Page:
One of the odd things about science is that you spend a good amount of time trying to prove that you don't know what you're talking about. At least, if you're doing it right, you should.
Take the first part of a drug discovery project, for instance. Most of them have a "primary assay", which is usually done against a purified protein in vitro, under fairly artificial conditions. Compounds that meet some standard of activity against that target then move on to the secondary assay, which is supposed to be aimed at the same process, but now it's done in living cells. That's a much tougher test. (It's a big leap from pure proteins to cells, about the same size as the leap from cells to whole animals.)
The hope is that the two assays will correlate with each other, but it's never a perfect fit. Generally, what you see is some of the active compounds dropping out for no apparent reason in the cell assay. If your target is in the cytoplasm, then there's always the possibility that these compounds don't penetrate into the cell as well as the others. Or they make it in, but are pumped right back out before they can get anything accomplished. Or perhaps they find some other (even tighter) binding site once they're inside, on some protein unrelated to the readout of your assay. There are always plenty of ways to explain these misfires.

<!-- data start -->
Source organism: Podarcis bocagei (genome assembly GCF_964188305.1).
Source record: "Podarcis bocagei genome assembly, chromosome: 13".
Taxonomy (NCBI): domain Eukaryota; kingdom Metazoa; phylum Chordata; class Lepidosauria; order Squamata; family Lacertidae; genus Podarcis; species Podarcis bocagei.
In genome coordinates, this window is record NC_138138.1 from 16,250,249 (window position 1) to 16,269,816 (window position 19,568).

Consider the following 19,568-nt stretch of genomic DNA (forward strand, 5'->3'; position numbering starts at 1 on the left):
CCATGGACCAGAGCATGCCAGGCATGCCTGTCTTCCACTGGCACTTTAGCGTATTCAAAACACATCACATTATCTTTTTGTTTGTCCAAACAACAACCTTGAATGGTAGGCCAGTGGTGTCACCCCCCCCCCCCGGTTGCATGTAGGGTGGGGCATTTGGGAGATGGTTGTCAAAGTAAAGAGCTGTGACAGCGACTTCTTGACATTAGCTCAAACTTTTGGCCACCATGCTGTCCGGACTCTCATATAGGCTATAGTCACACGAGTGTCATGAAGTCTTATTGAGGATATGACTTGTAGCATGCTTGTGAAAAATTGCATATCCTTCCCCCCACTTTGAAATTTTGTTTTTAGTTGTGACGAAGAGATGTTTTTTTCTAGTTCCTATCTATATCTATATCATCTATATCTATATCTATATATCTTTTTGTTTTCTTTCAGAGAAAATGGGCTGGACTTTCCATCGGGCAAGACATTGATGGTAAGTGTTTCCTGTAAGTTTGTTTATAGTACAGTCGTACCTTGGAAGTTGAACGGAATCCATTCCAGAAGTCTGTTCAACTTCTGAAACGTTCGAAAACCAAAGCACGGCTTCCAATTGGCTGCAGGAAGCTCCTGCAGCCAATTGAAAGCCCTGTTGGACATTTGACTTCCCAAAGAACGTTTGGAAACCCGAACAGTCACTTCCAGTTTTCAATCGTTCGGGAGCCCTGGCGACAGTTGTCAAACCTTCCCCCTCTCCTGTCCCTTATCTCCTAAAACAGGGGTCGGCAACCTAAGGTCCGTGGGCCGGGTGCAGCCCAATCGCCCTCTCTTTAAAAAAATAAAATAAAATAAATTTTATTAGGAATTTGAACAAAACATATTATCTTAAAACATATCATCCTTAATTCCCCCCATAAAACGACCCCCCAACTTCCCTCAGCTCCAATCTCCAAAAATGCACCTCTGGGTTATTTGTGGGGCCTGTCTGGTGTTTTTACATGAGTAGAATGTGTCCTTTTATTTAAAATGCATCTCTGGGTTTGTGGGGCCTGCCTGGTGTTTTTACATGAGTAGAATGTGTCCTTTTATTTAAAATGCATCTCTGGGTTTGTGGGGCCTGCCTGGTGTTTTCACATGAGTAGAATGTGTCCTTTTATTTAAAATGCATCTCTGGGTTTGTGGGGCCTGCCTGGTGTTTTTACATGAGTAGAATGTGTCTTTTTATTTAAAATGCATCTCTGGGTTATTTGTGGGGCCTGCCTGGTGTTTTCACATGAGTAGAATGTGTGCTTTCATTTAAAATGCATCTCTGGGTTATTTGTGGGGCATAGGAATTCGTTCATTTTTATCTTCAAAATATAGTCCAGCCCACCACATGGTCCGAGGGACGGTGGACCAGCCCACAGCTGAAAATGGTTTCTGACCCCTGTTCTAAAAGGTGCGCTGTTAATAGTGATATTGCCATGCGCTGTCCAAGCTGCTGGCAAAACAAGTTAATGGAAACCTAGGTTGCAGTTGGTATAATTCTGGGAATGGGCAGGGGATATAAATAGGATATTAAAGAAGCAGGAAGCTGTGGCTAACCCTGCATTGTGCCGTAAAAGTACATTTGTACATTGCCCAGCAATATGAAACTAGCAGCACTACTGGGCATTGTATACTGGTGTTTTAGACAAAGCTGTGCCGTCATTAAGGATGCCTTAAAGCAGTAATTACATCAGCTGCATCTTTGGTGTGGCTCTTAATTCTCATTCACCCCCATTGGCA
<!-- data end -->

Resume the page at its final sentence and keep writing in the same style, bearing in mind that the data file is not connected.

And that's fine, as far as it goes. But if you don't double back and check these things out occasionally, you run the risk of fooling yourself. If your two assays don't correlate very well, it might be that cell penetration is lousing things up, sure - and it might also be that your assays aren't measuring the same thing. Or it could be that your target from the first assay isn't as important as you thought it was. These are the sorts of thing you really ought to be sure about.
So you need to keep yourself honest. Take some of your not-so-good compounds, the ones you'd normally discard after the first cut, and take them on to the cell assay regardless. They'd better not work! Test some of the compounds on a closely related cell line that doesn't have your target in it, if you've got some - is your target really the reason for the activity you're seeing?
Most of the time, you'll find that things are just fine. The inactive compounds really are inactive all the way through. But I've seen the exceptions occur, and more than once. You don't want to wait any longer than necessary to find out that your project is a dud. And worse yet, you really don't want someone else to find out for you. It leads to some of those awkward scenes we'd all rather avoid.